One last look around Launceston

One last look around Launceston

AFTER a huge day of hiking the beautiful Freycinet National Park yesterday, today’s schedule was a bit more laid back as the only requirement was for Kirsten and I to comfortably make our way back to her parent’s place in Devonport before nightfall.

With a bit of time up our sleeves, we set out to explore Launceston in a little more detail than we had the chance to on our way through a few days ago.

First stop for the day, one of the region’s premier tourist attractions, Cataract Gorge.

Cataract Gorge

Positioned at the lower end of the South Esk River, Cataract Gorge is easily accessible being only a mere 2 minutes out of the centre of town. The area features a popular walk known as the “King’s Bridge-Cataract Walk” which runs along the north bank of the gorge.

Visitors can also enjoy the use of a pool at the first basin, explore the fern and exotic plant forests throughout, inhabited by regal looking peacocks, or simply relax in the restaurant or bistro where you can look out over a large rotunda, leading out onto lawns which sprawl to the banks of the fast flowing river.

Kirsten and I aren’t really ones for sitting around sipping on cups of tea and watching people walk by, so upon arrival, we headed straight for the various walking trails that led us across the Alexandra Suspension Bridge over the South Esk River, then upstream along the gorge wall.

Crossing Alexandra Suspension Bridge over the South Esk River.

Looking back up through the gorge from Alexandra Suspension Bridge.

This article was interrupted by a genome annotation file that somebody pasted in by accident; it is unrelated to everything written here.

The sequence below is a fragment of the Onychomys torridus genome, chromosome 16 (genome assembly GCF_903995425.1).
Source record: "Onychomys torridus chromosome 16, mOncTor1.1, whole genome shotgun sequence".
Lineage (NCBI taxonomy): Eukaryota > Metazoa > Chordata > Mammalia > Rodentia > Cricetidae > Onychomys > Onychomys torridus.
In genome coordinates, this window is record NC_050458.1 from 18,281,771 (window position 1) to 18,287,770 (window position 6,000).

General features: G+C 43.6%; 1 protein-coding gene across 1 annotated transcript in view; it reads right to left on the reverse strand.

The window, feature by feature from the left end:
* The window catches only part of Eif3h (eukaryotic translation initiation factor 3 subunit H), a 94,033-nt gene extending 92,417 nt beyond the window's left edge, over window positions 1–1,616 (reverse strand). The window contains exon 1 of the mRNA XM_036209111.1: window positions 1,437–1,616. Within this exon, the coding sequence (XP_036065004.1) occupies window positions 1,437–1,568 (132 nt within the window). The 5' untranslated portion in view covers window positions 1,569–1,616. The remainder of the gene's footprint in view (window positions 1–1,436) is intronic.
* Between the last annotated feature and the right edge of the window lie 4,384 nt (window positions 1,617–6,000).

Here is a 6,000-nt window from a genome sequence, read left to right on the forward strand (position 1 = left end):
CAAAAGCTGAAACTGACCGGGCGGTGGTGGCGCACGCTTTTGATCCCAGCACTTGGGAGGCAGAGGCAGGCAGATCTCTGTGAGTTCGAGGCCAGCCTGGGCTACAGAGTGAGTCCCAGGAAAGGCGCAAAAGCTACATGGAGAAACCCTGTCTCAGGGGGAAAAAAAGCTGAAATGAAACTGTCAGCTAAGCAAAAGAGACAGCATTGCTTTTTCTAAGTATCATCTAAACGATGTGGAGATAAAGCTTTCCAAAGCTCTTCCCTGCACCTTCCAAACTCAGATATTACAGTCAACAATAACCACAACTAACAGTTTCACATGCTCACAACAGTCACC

It was a lovely walk throughout the gorge and the gardens on a brisk, cool morning. The people of Launceston should be commended for maintaining such a beautiful parcel of wilderness the way they have, with minimal development, so close to town – it’s a real credit to them.

Boag’s Brewery

On my hit list for the day was a visit to probably one of Tasmania’s most well known breweries – that belonging to James Boag & Sons, Boag’s Brewery, on William Street.

So, back in the car, it was a short drive into town where we secured some on street parking a half block from the “Boag’s Centre for Beer Lovers” located in the historic Tamar Hotel. The Centre houses three levels of museum pieces and large glass cabinets of Boag’s memorabilia showcasing the evolution of this iconic brew.

Visiting Launceston's 'Boag's Brewery'.

The Tamar Hotel which houses the 'Boag's Centre for Beer Lovers'.

We took in as much of the museum exhibits as we could find before heading back down to the bar where we indulged in one quick, cold schooner of Boag’s finest lager. A pretty nice way to cap off a morning of sightseeing in Launceston before the drive back north-west to Devonport.

Perusing the displays throughout the Boag's museum in the Tamar Hotel.

Perusing the displays throughout the Boag's museum in the Tamar Hotel.

Perusing the displays throughout the Boag's museum in the Tamar Hotel.

Perusing the displays throughout the Boag's museum in the Tamar Hotel.

Perusing the displays throughout the Boag's museum in the Tamar Hotel.

The imposing front facade of the Boag's Brewery proper.

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